Our family just got back from a week and a half vacation down south. We drove from Maine to Raleigh and then on to Atlanta. Our kids were performing in the Junior Theater Festival in Atlanta with a troupe from Boothbay. If you ever get a chance to see a Junior Theater Festival, by all means, go! I don’t know what it is about music theater but it really makes me emotional. Add to that young kids showing the same passion as Broadway stars and I really left the festival feeling ecstatic yet emotionally spent.

From Atlanta, we drove with all 4 of our kids down to Walt Disney World near Orlando. Carrie and I wanted to celebrate the fact that we met at Disney 20 years ago as horticultural interns. We also thought that this would be the perfect age for our kids to experience Disney. It was also a great escape from the polar vortex that has plagued most of the eastern United States this January.

Dianella fruit

The kids loved Disney. We loved the food, the rides, the hotel (stay in one of the park hotels, don’t question it), and I really enjoyed seeing all of my old, favorite, sub-tropical plants. There were, of course, live oaks, palms, Indian hawthornes, Phellodendron shrubs, and nandina. There were also some plants that I have been eyeing to use at Coastal Maine Botanical Gardens this summer as annuals.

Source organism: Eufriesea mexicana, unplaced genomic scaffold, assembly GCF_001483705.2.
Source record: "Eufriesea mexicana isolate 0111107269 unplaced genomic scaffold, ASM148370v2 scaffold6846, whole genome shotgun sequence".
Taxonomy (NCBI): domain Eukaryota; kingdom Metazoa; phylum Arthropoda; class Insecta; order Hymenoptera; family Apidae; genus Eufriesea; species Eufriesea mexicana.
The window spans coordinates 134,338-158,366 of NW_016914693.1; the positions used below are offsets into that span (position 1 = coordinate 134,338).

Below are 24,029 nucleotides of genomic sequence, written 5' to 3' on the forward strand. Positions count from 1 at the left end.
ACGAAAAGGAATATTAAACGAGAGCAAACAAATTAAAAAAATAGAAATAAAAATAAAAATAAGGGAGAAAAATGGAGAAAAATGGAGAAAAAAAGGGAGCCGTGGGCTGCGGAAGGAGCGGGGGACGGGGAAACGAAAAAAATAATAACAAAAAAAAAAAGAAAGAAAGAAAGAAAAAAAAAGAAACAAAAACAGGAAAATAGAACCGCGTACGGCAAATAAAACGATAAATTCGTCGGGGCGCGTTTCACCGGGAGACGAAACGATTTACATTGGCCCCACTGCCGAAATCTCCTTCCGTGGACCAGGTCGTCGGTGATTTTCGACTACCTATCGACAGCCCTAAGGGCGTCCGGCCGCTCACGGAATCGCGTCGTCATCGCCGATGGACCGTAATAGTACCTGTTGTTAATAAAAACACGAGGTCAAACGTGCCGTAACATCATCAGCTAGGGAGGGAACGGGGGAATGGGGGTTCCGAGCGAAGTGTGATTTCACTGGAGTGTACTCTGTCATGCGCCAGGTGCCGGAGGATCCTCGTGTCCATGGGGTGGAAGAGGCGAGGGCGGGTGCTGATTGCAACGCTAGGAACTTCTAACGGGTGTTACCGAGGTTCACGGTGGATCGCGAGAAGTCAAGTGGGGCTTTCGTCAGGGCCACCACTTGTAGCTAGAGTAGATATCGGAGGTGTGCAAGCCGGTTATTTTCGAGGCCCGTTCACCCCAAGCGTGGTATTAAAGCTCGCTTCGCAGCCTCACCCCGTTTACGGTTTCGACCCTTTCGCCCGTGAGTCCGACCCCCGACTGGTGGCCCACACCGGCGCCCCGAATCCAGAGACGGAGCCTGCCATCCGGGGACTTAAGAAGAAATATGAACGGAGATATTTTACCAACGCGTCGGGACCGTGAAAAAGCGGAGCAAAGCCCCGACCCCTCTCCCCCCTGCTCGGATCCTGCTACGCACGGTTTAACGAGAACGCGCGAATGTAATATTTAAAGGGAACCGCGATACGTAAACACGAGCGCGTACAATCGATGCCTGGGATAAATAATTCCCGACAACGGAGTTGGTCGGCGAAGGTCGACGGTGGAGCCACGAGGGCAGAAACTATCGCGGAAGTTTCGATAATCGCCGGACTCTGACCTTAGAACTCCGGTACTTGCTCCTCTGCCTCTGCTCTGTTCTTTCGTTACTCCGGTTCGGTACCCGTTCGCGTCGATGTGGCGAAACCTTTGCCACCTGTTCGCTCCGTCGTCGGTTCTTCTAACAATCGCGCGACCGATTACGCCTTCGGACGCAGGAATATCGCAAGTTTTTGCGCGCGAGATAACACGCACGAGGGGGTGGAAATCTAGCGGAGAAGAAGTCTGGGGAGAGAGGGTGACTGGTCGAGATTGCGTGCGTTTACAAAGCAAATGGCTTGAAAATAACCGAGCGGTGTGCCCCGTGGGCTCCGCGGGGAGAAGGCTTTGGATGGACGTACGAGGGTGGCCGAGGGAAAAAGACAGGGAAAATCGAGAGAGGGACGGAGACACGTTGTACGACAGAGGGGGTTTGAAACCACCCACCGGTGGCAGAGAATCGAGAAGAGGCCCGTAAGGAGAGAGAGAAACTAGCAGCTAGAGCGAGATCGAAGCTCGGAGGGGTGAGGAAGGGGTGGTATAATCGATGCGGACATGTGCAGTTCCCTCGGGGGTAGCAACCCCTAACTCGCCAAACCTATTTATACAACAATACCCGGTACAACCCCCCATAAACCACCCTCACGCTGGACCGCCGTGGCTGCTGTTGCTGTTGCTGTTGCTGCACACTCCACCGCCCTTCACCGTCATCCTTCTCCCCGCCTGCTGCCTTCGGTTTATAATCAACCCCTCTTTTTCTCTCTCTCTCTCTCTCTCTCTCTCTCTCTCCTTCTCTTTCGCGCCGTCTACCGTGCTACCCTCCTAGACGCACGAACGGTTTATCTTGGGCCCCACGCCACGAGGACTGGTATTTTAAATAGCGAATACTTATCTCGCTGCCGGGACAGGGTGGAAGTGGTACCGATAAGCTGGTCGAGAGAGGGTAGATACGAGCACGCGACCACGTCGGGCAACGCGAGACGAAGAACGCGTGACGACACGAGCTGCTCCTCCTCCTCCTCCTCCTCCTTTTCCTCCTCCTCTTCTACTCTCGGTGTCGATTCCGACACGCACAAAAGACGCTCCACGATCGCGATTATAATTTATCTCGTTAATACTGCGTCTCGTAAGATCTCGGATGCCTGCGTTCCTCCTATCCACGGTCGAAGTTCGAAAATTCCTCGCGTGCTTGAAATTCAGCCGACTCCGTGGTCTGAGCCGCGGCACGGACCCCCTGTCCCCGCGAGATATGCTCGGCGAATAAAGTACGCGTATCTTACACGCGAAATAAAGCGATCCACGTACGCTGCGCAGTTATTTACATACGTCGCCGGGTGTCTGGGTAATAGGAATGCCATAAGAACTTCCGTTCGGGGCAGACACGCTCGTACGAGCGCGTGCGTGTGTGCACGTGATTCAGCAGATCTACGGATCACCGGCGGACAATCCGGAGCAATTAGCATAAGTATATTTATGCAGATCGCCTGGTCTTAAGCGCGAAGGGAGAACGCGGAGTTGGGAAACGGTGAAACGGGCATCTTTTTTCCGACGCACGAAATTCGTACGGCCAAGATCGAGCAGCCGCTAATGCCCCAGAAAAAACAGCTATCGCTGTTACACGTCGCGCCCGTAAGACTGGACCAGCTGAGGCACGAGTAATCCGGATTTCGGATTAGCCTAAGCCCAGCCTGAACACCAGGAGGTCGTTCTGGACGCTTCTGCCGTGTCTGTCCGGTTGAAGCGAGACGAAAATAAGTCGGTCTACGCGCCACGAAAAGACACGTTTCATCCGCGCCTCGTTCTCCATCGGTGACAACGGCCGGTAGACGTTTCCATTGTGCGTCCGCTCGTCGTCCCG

Among the ones that I have already selected, Dianella tasmanica ‘Variegata’ really stood out as a winning plant. I first encountered the variegated flax lily as a conservatory plant at Longwood Gardens. Then, this winter, I was reminded of it after searching through the stack of new plant catalogs. It is a great foliage plant that adds color with the white variegation. As we drove into Hollywood Studios at Disney, there was a large planting of the variegated Dianella. As I saw it, I thought, “boom, that is it. This plant will work.”

Dianella tasmanica ‘Variegata’ is a cultivar of a plant originally from Australia. It somewhat resembles a small Phormium with the exception that Dianella spreads by underground stolons. Dianella would be a great annual substitute for daylilies. The variegated flax lily is hardy down to the low 20’s. I may offend some by saying this but most gardens can do without daylilies. They are beautiful when they are in flower but unfortunately, they have become the French fries of the American landscape. You can pretty much expect daylilies to come on the side of most landscape platters.

I am excited about using the variegated flax lily en masse along our entry walk, in some of our seasonal containers, and even in some of our interior containers. Dianella can take lower light conditions and will work well as a year-round interior plant. Do not overwater Dianella or it will struggle and eventually decline. If happy, you should get small flowers in early summer followed by small, blue fruit.

Dianella in pots

 

Have you grown Dianella? Are you, too, looking for summer loving plants to fight back the polar vortex?

Rodney

Images: Florida Horticulture, Dancing Oaks

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